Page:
Eastern Fresh adds asparagus grader
In May, Cedarville, N.J.-based Eastern Fresh Growers Inc., added a Strauss electronic packing machine to grade and pack asparagus. 
The company has used the new machine for a few weeks with good results, said Tom Sheppard, the company’s president.
“People are still getting used to it, but it’s going to be a good long-term investment,” he said. 
So far, the company only added one grader, but is considering the possibility of another.
“We had a couple guys who went to California to see this machine perform out there and liked it so we decided to try one. It isn’t enough for all our volume but we’re going to see if it makes  sense to purchase another one to increase capacity,” Sheppard said. 
Dan Graiff safety goes cloud-based
Dan Graiff Farms, Newfield, N.J., is finishing its first year in the new facility built in April of last year.
“Everything is now up and running smoothly, and it’s been good so far,” said Jamie Graiff, owner and manager.
The company is also now using a cloud-based food safety program, Safety Chain, to records all logs. The certification is the same as before.
“We’re still Primus GFSI-certified but we changed the system we use,” Graiff said. 
“We were using all manual logs. Now we’re audit-ready 365 days a year because we’re using tablets and cloud-based logs for everything,” he said.
In addition, the company has added a retail pack of 5-ounce clamshells for leafy greens.
R&R Flaim expands lettuce acreage
Ryan Flaim, owner, R&R Flaim Next Generation Produce LLC, Vineland, N.J., said the company has about 25% more acreage for lettuce this year. 
Flaim has seen the trend toward various greens and lettuce crops over the past few years continue to grow.
The company also has an increase in acreage for summer squash, tomatoes and eggplant.
Jersey Legacy to offer 'cherry berry'
Jersey Legacy Farms, Cedarville, N.J., will offer iceberg and cabbage in the spring and fall seasons starting this year. 
The lettuce program was set to begin in late May, said David Sheppard, owner.
Sheppard said the company is also growing a new cherry tomato variety this year, cherry berry, that looks like a strawberry.
“It has really good flavor and will be in markets in this summer,” he said. 
Nardelli Bros. adds packinghouse
Cedarville, N.J.-based Nardelli Bros. Inc., is opening a new packinghouse about a mile from its current facility. This will be the company’s third facility and will bring the total square footage of packing capabilities to around 100,000, said Bill Nardelli, president and owner.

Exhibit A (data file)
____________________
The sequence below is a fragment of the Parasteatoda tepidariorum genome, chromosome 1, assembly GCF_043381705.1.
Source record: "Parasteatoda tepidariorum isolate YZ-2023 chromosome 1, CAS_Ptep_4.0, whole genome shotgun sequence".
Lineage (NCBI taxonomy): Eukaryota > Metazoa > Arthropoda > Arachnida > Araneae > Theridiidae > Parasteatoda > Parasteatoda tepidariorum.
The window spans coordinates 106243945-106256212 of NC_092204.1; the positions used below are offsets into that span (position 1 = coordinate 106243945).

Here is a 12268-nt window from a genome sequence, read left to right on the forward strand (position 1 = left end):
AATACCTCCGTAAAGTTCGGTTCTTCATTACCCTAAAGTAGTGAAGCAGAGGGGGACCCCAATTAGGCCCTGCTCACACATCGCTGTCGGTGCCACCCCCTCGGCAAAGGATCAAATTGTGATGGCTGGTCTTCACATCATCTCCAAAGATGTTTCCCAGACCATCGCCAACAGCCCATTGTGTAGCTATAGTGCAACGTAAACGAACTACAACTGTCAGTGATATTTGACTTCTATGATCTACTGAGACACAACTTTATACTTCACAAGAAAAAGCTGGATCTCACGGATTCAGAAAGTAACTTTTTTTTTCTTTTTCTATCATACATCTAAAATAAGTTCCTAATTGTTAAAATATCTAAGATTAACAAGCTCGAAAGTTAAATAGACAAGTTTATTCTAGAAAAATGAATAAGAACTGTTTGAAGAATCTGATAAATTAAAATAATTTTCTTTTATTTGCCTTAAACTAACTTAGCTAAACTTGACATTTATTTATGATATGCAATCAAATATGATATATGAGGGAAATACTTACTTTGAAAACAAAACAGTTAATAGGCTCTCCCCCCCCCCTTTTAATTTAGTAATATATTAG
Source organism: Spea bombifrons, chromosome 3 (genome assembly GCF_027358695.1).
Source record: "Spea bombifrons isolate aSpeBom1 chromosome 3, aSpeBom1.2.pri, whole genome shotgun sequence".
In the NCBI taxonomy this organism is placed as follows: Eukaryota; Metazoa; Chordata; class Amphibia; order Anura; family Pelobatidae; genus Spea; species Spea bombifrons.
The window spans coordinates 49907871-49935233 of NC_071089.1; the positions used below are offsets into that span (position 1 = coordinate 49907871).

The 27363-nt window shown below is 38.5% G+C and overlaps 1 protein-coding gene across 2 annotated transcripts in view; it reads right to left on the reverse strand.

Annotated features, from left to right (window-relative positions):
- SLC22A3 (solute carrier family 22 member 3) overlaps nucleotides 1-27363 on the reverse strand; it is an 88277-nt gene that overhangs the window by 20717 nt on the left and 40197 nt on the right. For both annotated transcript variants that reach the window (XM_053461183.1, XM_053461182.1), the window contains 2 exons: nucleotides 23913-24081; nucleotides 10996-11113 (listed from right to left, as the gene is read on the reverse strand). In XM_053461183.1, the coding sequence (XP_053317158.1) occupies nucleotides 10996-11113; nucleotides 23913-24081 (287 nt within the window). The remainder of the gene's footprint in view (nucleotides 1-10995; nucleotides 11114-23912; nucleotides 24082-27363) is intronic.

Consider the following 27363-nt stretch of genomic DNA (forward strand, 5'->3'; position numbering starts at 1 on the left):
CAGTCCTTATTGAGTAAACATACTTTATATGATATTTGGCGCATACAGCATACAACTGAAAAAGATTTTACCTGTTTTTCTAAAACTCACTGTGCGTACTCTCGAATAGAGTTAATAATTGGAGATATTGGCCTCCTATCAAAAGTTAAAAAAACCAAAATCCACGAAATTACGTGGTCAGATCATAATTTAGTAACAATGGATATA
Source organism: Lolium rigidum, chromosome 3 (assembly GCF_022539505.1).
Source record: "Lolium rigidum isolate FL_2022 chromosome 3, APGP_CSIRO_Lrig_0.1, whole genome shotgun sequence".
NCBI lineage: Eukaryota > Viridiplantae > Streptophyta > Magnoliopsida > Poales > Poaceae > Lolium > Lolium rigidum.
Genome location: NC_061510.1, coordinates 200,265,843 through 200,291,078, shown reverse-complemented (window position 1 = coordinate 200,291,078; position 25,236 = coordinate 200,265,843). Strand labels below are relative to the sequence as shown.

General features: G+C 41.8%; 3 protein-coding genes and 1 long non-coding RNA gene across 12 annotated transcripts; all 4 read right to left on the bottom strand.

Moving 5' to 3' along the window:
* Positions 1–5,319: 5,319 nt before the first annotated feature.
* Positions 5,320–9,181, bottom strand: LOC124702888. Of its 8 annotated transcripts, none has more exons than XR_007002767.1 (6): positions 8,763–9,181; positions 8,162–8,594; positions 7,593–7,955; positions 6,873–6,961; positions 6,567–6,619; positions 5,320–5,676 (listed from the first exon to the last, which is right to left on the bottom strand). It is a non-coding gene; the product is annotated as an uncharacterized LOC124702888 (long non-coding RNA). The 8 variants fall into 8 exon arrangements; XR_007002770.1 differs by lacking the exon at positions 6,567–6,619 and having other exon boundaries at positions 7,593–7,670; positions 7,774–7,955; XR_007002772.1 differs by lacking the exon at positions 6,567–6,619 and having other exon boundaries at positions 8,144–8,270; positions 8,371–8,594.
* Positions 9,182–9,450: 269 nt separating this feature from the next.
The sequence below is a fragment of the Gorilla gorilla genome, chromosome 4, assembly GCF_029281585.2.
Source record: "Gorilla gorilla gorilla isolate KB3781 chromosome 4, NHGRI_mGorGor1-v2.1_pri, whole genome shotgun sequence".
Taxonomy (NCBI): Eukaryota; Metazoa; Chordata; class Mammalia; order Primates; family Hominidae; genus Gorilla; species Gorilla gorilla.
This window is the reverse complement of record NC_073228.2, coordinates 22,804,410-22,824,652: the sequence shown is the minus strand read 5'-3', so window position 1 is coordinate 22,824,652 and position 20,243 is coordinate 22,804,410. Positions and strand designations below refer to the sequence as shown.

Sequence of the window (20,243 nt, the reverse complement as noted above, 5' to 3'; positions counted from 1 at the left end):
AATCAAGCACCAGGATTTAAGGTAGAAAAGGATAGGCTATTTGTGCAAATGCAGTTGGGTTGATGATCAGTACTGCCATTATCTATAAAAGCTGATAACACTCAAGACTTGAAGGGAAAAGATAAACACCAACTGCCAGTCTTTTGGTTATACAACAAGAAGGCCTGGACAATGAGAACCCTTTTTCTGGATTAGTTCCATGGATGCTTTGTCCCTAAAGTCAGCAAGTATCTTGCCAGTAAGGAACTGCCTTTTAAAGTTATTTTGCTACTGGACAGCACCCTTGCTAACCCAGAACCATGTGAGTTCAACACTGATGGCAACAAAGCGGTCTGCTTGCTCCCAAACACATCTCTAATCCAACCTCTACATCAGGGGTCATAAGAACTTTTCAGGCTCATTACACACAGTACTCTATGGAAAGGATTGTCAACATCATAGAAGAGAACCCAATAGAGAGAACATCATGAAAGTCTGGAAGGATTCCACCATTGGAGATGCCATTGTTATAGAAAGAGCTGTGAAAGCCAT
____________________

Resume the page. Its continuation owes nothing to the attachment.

“We’re in the final stages of getting the renovations complete, packing lines installed and all the bells and whistles ready for the fall season. This will allow us to be more effective and efficient because the competition is very keen,” Nardelli said. 
In addition, Nardelli’s son, Jimmy Nardelli was set to come on board as vice president of production after graduating in May from the University of Delaware with a plant and soil science and agriculture marketing degree.
“I’m excited to have him join us full time,” Bill Nardelli said.
Santa Sweets ups tomato acreage
Philadelphia-based Procacci Bros. Sales Corp., which markets under the Plant City, Fla.-based Santa Sweets Inc. company label, reports an increase in acreage for 2015 with tomatoes. The company grows and packs tomatoes in New Jersey and other locations. 
“Our acreage is up about 10% over last year to meet the growing demand from our customers,” said Frank Paone, director of marketing.
Paone said everything is on track for a good season.
Sunny Valley goes for sustainability
Glassboro, N.J.-based Sunny Valley International Inc., is stepping up its sustainability efforts this year, said Bob Von Rohr, director of marketing and customer relations.
The company is working with growers to push its integrated pest management system.
“We’re working with Rutgers University to implement a program for all our growers that finds the natural enemy to each pest we face,” Von Rohr said. 
The company has already had some sustainability efforts in place, including using environmentally friendly packaging and switching to drip irrigation, but is using a grant from the N.J.
Department of Agriculture to increase the focus on the program for 2015.
“There is no current certification from the government for a program like this, but it’s something we feel strongly about,” Von Rohr said.